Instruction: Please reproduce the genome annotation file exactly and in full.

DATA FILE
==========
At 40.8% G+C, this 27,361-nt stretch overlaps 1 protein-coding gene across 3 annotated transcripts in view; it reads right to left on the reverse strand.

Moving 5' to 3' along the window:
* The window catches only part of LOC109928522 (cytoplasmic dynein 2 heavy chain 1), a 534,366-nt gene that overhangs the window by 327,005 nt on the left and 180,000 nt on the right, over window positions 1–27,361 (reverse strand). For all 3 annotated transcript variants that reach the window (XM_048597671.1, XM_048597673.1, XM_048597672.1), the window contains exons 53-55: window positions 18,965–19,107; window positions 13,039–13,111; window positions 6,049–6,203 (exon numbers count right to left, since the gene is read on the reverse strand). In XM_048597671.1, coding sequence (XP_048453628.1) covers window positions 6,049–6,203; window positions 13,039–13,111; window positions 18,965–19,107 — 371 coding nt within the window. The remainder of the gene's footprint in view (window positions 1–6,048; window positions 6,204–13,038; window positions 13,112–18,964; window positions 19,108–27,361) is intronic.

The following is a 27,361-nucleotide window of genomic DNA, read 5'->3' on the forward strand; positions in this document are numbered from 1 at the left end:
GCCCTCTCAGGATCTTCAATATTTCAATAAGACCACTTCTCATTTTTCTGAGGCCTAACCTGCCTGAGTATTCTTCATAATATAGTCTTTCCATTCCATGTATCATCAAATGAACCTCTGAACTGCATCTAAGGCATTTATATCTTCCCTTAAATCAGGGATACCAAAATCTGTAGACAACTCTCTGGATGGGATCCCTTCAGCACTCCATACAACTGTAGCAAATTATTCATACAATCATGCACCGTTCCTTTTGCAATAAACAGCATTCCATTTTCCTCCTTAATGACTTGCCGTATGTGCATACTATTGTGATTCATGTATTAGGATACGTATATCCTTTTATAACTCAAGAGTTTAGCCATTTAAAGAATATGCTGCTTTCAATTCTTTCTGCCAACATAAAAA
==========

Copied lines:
At 40.8% G+C, this 27,361-nt stretch overlaps 1 protein-coding gene across 3 annotated transcripts in view; it reads right to left on the reverse strand.

Moving 5' to 3' along the window:
* The window catches only part of LOC109928522 (cytoplasmic dynein 2 heavy chain 1), a 534,366-nt gene that overhangs the window by 327,005 nt on the left and 180,000 nt on the right, over window positions 1–27,361 (reverse strand). For all 3 annotated transcript variants that reach the window (XM_048597671.1, XM_048597673.1, XM_048597672.1), the window contains exons 53-55: window positions 18,965–19,107; window positions 13,039–13,111; window positions 6,049–6,203 (exon numbers count right to left, since the gene is read on the reverse strand). In XM_048597671.1, coding sequence (XP_048453628.1) covers window positions 6,049–6,203; window positions 13,039–13,111; window positions 18,965–19,107 — 371 coding nt within the window. The remainder of the gene's footprint in view (window positions 1–6,048; window positions 6,204–13,038; window positions 13,112–18,964; window positions 19,108–27,361) is intronic.

The following is a 27,361-nucleotide window of genomic DNA, read 5'->3' on the forward strand; positions in this document are numbered from 1 at the left end:
GCCCTCTCAGGATCTTCAATATTTCAATAAGACCACTTCTCATTTTTCTGAGGCCTAACCTGCCTGAGTATTCTTCATAATATAGTCTTTCCATTCCATGTATCATCAAATGAACCTCTGAACTGCATCTAAGGCATTTATATCTTCCCTTAAATCAGGGATACCAAAATCTGTAGACAACTCTCTGGATGGGATCCCTTCAGCACTCCATACAACTGTAGCAAATTATTCATACAATCATGCACCGTTCCTTTTGCAATAAACAGCATTCCATTTTCCTCCTTAATGACTTGCCGTATGTGCATACTATTGTGATTCATGTATTAGGATACGTATATCCTTTTATAACTCAAGAGTTTAGCCATTTAAAGAATATGCTGCTTTCAATTCTTTCTGCCAACATAAAAA